Improved Bikeways May Lure More Out of Cars|
There are at least three mental approaches to bicycle commuting, according to transportation planners. There is the 1 percent who are considered “strong and fearless.” There are 30 percent who say “No way, no how.” And about 60 percent describe themselves as “interested, but concerned.”
It is the latter category that tantalizes both the NIH Bicycle Commuter Club and the Montgomery County planning department, whose representative David Anspacher addressed NIH’ers Nov. 18 in Bldg. 35.
“Our goal is to increase the number of commuters on bicycles,” said Dr. Vernon Anderson, chair of the NIHBCC.
Some coming improvements might accomplish club goals. A new Bikeshare dock is slated to be set up near the Gateway Center at the Medical Center Metro station, said Joe Cox, chief of transportation services in the Office of Research Services. And an underground pedestrian tunnel will be built, starting this winter, under Rockville Pike at the Metro station, to make crossing busy MD 355 much safer.
Additionally, dedicated bike lanes—separated from vehicle traffic—are planned for both the White Flint sector north of NIH and at the Shady Grove Life Sciences Center, where NCI has a major presence.
The model for these improvements is the $56 million Indianapolis Cultural Trail, Anspacher said.
The county is in the midst of revising a decade-old Bicycle Master Plan, he explained. While the first county bike plan was created in 1978, the current master plan—intended to last for 20 years—needs updating at the halfway point. “This will be our first set of consolidated recommendations since 2005,” Anspacher said.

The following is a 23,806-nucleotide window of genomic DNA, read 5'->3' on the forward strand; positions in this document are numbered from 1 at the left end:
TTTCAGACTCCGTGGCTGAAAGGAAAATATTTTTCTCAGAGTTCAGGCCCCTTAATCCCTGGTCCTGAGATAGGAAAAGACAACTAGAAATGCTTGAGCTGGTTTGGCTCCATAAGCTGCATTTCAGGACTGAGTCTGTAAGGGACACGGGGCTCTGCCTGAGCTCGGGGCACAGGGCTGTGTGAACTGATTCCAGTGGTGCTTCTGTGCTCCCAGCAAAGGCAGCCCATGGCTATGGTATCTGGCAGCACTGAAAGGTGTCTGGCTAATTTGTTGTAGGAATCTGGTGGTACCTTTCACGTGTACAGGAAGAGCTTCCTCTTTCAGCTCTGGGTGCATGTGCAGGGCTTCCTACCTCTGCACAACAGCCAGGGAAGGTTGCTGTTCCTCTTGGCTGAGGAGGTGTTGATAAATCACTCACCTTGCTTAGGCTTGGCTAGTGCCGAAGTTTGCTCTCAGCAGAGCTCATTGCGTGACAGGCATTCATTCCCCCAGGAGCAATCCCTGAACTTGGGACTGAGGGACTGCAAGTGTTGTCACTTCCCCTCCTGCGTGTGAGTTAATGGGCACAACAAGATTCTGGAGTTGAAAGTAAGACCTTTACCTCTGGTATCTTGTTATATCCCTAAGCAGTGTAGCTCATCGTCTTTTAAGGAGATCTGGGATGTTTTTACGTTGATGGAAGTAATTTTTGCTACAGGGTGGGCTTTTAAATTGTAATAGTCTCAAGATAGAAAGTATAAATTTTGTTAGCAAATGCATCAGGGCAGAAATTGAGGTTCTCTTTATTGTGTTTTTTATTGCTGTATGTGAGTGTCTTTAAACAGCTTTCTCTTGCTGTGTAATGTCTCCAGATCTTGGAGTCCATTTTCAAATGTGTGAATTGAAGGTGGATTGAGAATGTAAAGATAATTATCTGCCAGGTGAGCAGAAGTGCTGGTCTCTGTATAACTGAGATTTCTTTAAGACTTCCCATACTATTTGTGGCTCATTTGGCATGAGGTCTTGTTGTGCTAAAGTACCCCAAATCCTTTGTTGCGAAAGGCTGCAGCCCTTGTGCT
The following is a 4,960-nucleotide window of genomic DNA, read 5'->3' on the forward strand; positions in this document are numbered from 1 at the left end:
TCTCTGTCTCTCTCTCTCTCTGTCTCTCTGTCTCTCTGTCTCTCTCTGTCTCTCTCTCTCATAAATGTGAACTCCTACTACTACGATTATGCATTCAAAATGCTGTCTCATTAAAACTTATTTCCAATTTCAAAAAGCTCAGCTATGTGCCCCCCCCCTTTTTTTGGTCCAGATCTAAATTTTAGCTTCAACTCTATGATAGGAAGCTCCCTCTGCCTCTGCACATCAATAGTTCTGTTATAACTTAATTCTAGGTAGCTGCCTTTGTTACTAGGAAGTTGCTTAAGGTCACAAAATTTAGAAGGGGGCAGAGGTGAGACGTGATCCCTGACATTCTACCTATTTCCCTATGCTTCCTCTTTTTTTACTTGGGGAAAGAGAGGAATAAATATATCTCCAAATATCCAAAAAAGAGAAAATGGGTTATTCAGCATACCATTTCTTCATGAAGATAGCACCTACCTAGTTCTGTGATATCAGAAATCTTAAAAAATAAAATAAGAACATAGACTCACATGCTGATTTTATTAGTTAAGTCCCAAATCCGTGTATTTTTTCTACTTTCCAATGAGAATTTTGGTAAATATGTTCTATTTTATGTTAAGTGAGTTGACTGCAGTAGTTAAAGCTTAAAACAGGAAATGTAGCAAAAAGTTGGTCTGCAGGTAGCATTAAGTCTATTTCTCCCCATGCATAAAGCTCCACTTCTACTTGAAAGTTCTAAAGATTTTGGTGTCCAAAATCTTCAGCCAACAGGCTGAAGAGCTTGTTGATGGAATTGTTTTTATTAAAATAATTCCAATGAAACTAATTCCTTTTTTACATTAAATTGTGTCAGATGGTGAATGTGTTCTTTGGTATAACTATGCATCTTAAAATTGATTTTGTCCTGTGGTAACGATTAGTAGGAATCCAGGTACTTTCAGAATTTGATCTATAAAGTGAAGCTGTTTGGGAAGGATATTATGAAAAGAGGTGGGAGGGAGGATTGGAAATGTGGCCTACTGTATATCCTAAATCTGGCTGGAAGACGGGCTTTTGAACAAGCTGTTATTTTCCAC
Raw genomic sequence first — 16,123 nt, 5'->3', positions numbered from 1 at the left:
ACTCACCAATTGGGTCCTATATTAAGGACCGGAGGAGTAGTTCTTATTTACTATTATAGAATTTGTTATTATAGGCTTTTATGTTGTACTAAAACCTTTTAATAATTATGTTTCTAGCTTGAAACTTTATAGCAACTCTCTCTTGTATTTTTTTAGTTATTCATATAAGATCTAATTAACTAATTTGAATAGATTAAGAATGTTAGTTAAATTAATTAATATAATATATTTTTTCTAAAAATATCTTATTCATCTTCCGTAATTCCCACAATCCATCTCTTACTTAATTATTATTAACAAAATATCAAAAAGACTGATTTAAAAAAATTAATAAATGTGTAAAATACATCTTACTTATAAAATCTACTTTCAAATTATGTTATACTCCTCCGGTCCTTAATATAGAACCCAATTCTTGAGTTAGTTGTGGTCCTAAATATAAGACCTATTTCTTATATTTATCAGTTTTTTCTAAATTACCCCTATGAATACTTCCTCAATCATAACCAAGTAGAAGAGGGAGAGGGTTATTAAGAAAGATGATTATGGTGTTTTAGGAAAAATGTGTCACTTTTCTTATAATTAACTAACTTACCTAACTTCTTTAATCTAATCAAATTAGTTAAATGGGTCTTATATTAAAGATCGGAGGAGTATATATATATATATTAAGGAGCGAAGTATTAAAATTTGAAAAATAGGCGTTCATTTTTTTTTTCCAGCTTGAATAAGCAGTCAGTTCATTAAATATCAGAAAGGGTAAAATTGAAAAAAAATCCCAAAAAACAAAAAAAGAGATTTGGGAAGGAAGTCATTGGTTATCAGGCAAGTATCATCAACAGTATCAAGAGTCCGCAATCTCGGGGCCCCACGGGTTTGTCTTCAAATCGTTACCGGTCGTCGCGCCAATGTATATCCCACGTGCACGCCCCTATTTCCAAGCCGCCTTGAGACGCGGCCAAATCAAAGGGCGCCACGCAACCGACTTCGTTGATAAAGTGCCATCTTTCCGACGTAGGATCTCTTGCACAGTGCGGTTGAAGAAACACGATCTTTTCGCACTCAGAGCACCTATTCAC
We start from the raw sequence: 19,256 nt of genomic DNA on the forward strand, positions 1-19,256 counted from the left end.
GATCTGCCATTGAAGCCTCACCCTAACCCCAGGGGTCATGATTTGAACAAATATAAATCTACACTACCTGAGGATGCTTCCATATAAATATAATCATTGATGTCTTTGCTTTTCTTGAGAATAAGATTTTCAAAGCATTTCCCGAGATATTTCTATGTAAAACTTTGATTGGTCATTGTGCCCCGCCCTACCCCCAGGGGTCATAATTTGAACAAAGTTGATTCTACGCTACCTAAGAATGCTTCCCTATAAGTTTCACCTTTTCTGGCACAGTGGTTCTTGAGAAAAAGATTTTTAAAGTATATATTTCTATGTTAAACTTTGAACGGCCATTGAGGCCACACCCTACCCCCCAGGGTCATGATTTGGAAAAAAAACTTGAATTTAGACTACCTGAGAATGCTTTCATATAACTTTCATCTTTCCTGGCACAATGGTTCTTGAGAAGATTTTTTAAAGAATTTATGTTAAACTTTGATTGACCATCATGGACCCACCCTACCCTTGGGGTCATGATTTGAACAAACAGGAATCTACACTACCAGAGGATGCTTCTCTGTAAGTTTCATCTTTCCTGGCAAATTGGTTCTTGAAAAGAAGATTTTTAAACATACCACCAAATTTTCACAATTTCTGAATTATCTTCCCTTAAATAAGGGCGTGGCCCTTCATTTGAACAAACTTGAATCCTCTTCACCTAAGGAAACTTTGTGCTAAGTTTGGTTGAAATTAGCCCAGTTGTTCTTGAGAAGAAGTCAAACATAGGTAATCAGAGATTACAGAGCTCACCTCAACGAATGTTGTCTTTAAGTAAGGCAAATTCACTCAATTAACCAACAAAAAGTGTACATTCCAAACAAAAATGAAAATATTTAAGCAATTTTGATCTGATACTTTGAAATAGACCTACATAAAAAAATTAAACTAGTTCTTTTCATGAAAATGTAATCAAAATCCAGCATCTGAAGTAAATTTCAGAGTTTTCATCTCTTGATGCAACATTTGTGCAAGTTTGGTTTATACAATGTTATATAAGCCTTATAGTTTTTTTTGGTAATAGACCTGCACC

The project began in July and is slated to last 2 years. Five public meetings were held during the fall to acquaint citizens with details.
The plan’s major goals are to recommend bikeways and to identify long-term bike parking locations, Anspacher said. “Our goal is to eventually have bike parking at all Metro stations.”
The plan will not design new bikeways, change speed limits or enforce roadway laws, he cautioned.
Meeting attendees—many of whom seemed to be hardy 1 percenters—made numerous comments about NIH-specific issues, including the abrupt removal, without warning, of safe bicycle access to the west side of campus due to an expansion of Suburban Hospital on Old Georgetown Rd.
Anspacher concluded his presentation with assurances that Montgomery County leadership has never been more enthusiastic about promoting bikeways and is determined that the county will eventually be a national leader in the field.
To keep abreast of the county’s Bicycle Master Plan, follow it on Twitter: @MCBikePlan or register for email updates at montgomeryplanning.org/bikeplan.—Rich McManus